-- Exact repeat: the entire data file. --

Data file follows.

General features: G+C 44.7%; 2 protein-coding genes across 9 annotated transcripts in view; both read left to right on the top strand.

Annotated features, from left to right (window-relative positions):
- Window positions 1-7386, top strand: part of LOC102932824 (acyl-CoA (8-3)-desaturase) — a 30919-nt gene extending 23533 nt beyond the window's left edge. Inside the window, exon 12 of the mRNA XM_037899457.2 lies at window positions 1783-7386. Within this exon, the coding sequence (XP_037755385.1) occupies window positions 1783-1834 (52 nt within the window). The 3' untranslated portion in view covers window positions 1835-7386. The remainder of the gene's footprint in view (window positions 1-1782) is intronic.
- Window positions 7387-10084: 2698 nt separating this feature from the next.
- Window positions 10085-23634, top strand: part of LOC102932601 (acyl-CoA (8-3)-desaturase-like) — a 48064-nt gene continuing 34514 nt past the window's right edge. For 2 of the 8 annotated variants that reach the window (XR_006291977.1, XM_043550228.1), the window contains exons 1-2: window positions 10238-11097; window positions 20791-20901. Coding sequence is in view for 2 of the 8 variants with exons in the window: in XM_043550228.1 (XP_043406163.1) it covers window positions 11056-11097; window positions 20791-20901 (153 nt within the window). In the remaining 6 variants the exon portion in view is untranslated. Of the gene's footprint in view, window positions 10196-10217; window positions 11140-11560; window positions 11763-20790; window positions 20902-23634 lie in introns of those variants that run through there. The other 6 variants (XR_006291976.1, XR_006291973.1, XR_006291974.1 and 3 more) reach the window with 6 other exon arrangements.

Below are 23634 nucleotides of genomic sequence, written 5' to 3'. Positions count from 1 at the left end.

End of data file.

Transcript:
General features: G+C 44.7%; 2 protein-coding genes across 9 annotated transcripts in view; both read left to right on the top strand.

Annotated features, from left to right (window-relative positions):
- Window positions 1-7386, top strand: part of LOC102932824 (acyl-CoA (8-3)-desaturase) — a 30919-nt gene extending 23533 nt beyond the window's left edge. Inside the window, exon 12 of the mRNA XM_037899457.2 lies at window positions 1783-7386. Within this exon, the coding sequence (XP_037755385.1) occupies window positions 1783-1834 (52 nt within the window). The 3' untranslated portion in view covers window positions 1835-7386. The remainder of the gene's footprint in view (window positions 1-1782) is intronic.
- Window positions 7387-10084: 2698 nt separating this feature from the next.
- Window positions 10085-23634, top strand: part of LOC102932601 (acyl-CoA (8-3)-desaturase-like) — a 48064-nt gene continuing 34514 nt past the window's right edge. For 2 of the 8 annotated variants that reach the window (XR_006291977.1, XM_043550228.1), the window contains exons 1-2: window positions 10238-11097; window positions 20791-20901. Coding sequence is in view for 2 of the 8 variants with exons in the window: in XM_043550228.1 (XP_043406163.1) it covers window positions 11056-11097; window positions 20791-20901 (153 nt within the window). In the remaining 6 variants the exon portion in view is untranslated. Of the gene's footprint in view, window positions 10196-10217; window positions 11140-11560; window positions 11763-20790; window positions 20902-23634 lie in introns of those variants that run through there. The other 6 variants (XR_006291976.1, XR_006291973.1, XR_006291974.1 and 3 more) reach the window with 6 other exon arrangements.

Below are 23634 nucleotides of genomic sequence, written 5' to 3'. Positions count from 1 at the left end.